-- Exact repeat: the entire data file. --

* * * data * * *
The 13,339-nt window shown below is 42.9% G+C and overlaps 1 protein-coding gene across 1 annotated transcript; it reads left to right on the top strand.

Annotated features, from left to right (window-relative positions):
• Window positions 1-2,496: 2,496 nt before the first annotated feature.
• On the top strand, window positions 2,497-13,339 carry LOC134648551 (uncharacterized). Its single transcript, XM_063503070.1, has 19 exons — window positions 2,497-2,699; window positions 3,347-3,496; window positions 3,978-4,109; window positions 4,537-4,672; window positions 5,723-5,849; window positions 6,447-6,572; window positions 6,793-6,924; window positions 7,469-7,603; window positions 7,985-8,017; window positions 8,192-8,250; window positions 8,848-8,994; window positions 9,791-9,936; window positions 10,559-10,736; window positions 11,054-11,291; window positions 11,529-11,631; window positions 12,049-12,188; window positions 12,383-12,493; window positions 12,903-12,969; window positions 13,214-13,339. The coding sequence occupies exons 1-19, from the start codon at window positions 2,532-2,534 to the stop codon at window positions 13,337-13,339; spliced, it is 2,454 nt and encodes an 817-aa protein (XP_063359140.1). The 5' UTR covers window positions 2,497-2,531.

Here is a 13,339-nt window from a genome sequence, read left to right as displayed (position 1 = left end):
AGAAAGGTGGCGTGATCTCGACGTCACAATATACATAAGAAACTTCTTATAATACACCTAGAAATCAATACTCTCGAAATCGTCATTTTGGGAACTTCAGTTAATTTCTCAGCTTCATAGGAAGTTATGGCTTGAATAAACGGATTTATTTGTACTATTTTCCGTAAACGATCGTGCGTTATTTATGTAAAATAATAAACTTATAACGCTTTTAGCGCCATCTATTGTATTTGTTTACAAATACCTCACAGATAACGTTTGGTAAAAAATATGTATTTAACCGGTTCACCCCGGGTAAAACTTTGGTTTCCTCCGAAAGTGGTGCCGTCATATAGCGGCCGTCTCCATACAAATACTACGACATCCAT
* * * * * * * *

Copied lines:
The 13,339-nt window shown below is 42.9% G+C and overlaps 1 protein-coding gene across 1 annotated transcript; it reads left to right on the top strand.

Annotated features, from left to right (window-relative positions):
• Window positions 1-2,496: 2,496 nt before the first annotated feature.
• On the top strand, window positions 2,497-13,339 carry LOC134648551 (uncharacterized). Its single transcript, XM_063503070.1, has 19 exons — window positions 2,497-2,699; window positions 3,347-3,496; window positions 3,978-4,109; window positions 4,537-4,672; window positions 5,723-5,849; window positions 6,447-6,572; window positions 6,793-6,924; window positions 7,469-7,603; window positions 7,985-8,017; window positions 8,192-8,250; window positions 8,848-8,994; window positions 9,791-9,936; window positions 10,559-10,736; window positions 11,054-11,291; window positions 11,529-11,631; window positions 12,049-12,188; window positions 12,383-12,493; window positions 12,903-12,969; window positions 13,214-13,339. The coding sequence occupies exons 1-19, from the start codon at window positions 2,532-2,534 to the stop codon at window positions 13,337-13,339; spliced, it is 2,454 nt and encodes an 817-aa protein (XP_063359140.1). The 5' UTR covers window positions 2,497-2,531.

Here is a 13,339-nt window from a genome sequence, read left to right as displayed (position 1 = left end):
AGAAAGGTGGCGTGATCTCGACGTCACAATATACATAAGAAACTTCTTATAATACACCTAGAAATCAATACTCTCGAAATCGTCATTTTGGGAACTTCAGTTAATTTCTCAGCTTCATAGGAAGTTATGGCTTGAATAAACGGATTTATTTGTACTATTTTCCGTAAACGATCGTGCGTTATTTATGTAAAATAATAAACTTATAACGCTTTTAGCGCCATCTATTGTATTTGTTTACAAATACCTCACAGATAACGTTTGGTAAAAAATATGTATTTAACCGGTTCACCCCGGGTAAAACTTTGGTTTCCTCCGAAAGTGGTGCCGTCATATAGCGGCCGTCTCCATACAAATACTACGACATCCAT